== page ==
On the Hammer’s sun-filled terraces, Lauren Halsey’s white tomb, which visitors can circumvent and enter, might give an equally doleful or elegiac impression, except for the inscriptions and images on its surface, which are a contemplative and celebratory tribute to the artist’s own South Central L.A. community—a neighborhood that has been wracked by rapid gentrification. Images of her family and friends are carved into the temple’s surface alongside storefront signs and what appear to be the names of local organizations—real or fictional—like The Black Women Coalition of Neighborhood Developers. Images of spaceships hover over Egyptian hieroglyphics, boomboxes, and pharaoh masks, connecting this part of Los Angeles with an ancestral past and future. Later this year, the installation will become a permanent fixture in the city when it goes up on Crenshaw Boulevard, at the site of an African market where Halsey spent time as a child—guaranteeing a solid anchor and gathering space for the local community.
The issue of contested land materializes elsewhere in the exhibition—for example, in Mercedes Dorame’s exploration of her community, the Tongva people, who are one of L.A.’s founding indigenous cultures. This theme often continues to intersect elsewhere with personal narratives. In a vault-shaped gallery, EJ Hill has installed the abstracted trappings of an American college sports field, replete with a lawn, running track, and what appears to be an oversized, insurmountable hurdle. The walls are lined with photographs—shot by his collaborator Texas Isaiah—that document Hill running around each school and institution he ever attended in Los Angeles, including UCLA. On a mock winner’s podium at the back of the space, Hill will stand for the duration of the exhibition, posed in front of a neon sign that roughly matches the outline of his body. It reads: “Where on earth, in which soils and under what conditions will we bloom brilliantly and violently?”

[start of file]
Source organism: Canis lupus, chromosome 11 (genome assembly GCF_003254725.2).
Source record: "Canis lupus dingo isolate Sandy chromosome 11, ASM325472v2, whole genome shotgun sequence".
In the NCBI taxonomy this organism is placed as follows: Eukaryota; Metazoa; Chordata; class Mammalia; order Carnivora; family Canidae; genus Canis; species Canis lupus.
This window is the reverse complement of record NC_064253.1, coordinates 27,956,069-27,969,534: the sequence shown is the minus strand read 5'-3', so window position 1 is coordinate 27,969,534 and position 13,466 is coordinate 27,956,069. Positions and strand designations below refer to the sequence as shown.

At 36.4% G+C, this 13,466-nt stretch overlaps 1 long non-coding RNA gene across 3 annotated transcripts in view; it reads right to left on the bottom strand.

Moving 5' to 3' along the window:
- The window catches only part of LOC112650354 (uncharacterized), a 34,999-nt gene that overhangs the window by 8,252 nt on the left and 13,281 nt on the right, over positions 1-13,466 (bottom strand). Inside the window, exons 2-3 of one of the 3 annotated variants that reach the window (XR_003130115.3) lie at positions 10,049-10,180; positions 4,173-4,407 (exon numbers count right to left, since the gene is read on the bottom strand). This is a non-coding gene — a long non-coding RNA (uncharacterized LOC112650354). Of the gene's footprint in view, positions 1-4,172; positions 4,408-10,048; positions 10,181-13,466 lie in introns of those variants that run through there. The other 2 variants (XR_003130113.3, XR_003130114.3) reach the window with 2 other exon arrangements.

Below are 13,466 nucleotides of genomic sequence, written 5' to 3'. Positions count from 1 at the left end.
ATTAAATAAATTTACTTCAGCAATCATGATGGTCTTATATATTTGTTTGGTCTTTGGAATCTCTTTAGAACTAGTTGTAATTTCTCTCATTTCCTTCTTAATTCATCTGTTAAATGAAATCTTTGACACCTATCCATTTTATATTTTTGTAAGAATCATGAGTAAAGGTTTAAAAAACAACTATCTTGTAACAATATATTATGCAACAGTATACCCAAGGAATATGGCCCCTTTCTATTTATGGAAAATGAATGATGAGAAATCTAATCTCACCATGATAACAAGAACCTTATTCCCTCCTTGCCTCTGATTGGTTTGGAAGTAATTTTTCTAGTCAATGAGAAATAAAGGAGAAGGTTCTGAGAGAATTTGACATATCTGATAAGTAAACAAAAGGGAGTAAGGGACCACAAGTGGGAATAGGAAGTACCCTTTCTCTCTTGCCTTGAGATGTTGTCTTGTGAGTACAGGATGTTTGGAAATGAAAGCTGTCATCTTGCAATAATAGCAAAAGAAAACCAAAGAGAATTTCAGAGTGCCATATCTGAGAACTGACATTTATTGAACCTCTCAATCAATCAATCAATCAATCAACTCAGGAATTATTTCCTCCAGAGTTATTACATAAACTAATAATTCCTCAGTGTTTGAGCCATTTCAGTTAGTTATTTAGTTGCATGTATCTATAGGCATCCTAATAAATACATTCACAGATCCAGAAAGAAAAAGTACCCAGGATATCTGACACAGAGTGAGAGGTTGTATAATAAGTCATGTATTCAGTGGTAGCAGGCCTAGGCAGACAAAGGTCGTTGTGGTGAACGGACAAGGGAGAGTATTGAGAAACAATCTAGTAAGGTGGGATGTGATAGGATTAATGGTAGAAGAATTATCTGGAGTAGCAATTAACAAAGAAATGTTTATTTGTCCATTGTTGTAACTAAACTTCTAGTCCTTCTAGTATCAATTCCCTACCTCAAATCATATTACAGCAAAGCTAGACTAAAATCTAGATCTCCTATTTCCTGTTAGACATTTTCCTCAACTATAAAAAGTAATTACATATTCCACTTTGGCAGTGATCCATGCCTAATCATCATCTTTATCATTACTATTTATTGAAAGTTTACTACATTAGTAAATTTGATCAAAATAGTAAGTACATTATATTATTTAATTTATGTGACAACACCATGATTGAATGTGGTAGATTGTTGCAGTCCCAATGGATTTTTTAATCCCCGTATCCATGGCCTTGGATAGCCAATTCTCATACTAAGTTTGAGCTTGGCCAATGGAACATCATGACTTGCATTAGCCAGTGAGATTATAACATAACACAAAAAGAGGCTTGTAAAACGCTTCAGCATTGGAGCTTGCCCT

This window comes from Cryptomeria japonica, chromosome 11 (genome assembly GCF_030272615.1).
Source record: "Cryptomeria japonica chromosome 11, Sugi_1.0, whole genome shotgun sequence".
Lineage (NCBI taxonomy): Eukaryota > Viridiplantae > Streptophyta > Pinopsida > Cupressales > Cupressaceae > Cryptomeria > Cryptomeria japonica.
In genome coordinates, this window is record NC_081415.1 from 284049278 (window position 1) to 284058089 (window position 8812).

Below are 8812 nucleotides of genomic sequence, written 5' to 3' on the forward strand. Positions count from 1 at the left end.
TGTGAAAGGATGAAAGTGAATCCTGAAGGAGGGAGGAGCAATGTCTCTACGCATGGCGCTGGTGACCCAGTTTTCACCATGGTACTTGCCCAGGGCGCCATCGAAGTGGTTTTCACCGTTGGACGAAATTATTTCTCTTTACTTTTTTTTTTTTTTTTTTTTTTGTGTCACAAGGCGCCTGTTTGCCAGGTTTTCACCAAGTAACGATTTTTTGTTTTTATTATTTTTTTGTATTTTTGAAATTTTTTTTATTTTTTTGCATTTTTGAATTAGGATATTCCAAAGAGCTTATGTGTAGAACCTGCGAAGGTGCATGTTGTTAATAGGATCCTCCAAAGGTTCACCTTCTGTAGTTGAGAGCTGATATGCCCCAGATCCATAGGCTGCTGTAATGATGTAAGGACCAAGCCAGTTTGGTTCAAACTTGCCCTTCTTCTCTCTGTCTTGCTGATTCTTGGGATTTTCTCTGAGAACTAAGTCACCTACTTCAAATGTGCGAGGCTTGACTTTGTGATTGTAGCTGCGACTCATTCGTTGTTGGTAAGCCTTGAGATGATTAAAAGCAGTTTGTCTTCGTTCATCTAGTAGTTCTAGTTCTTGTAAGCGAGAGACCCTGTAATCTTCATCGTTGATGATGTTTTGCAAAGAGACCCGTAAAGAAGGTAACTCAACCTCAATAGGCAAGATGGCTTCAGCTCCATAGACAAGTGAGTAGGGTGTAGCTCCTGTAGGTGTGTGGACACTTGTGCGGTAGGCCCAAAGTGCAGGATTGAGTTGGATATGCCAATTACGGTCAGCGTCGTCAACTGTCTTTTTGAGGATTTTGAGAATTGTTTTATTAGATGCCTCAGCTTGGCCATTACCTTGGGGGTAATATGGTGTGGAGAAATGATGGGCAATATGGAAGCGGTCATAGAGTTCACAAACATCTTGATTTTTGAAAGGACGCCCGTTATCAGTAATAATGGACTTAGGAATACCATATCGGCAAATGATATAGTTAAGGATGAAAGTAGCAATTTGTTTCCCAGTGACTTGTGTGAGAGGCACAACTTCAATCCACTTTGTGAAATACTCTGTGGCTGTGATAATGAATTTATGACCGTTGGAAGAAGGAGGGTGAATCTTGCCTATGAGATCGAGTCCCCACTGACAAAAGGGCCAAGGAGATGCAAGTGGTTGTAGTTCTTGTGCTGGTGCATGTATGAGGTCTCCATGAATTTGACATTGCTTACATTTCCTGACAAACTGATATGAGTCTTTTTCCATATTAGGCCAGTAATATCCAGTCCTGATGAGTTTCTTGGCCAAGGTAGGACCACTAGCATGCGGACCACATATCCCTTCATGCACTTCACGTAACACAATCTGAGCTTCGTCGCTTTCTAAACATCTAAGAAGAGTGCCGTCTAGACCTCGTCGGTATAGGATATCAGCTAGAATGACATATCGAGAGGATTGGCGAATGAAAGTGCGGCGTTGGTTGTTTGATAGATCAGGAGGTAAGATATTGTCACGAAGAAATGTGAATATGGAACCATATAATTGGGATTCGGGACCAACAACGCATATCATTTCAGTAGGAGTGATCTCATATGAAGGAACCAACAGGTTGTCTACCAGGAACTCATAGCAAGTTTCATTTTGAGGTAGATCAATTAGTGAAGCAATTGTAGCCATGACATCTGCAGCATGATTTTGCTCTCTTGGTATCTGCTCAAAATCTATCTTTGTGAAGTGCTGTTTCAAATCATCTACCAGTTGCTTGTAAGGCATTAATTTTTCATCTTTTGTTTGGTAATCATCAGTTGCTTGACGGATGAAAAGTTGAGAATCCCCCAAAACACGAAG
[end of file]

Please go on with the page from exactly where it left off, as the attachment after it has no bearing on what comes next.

The piece, Excellentia, Mollitia, Victoria (2018), expresses the vulnerability and perseverance of one (black) body and soul in the face of the (white) systems, institutions, and sporting rituals that shape the United States—and the physical and emotional effort required to stay afloat in an environment where the odds are overwhelmingly stacked against people of color.
Installation view of Lauren Halsey, The Crenshaw District Hieroglyph Project Prototype Architecture, for “Made in L.A. 2018,” at the Hammer Museum, Los Angeles, 2018. Photo by Brian Forrest. Courtesy of the Hammer Museum, Los Angeles.
The presence of bodies in this biennial—a thread that Christovale pointed to at the preview—continues in the work of the exhibition’s oldest artist, the 97-year-old Luchita Hurtado, some of whose paintings turn her naked body into an undulating desert vista. In a series of Georgia O’Keeffe-esque compositions, Hurtado portrays herself seen looking down from a standing gaze. The Venezuelan artist was associated with Leonora Carrington, Frida Kahlo, and Remedios Varo when they all lived in Mexico, and clear influences of Surrealism and mysticism are laced through the work.
Occupying its own gallery on the Hammer’s ground floor is Gelare Khoshgozaran’s Medina Wasl, Connecting Town (2018), an installation that meditates on the place of the Middle East in the American consciousness. The centerpiece is a video in which a camera roams over generic expanses of desert and navigates the adobe huts and buildings of Medina Wasl—a fictional town built on a military base in Southern California. (Akin to a Hollywood film set, it roughly takes the shape of Iraqi and Afghani desert landscapes, and is used for soldier-training exercises.) Voiceovers incorporate interviews with American war veterans who served in Iraq and Afghanistan, while in other scenes, a cursor moves over digital maps of the desert terrains, suggesting an insidious flattening of countries to little more than icons, boundaries, and other de-personalized approximations. It brilliantly conveys the uncomfortable convergence of war, fiction, and entertainment that allows colonialist attitudes to thrive.
The works in “Made in L.A.” are good at connecting certain dots and telling moving personal narratives. But for those looking for a forceful, noisy rebuke to this morally abject moment in American history, this isn’t it. Yet there is quiet strength here, despite the relatively down-at-heart atmosphere that persists in the galleries—a feeling of running in circles, of searching for terra firma, accurately reflecting the mood in a country whose problems feel endless and multiform.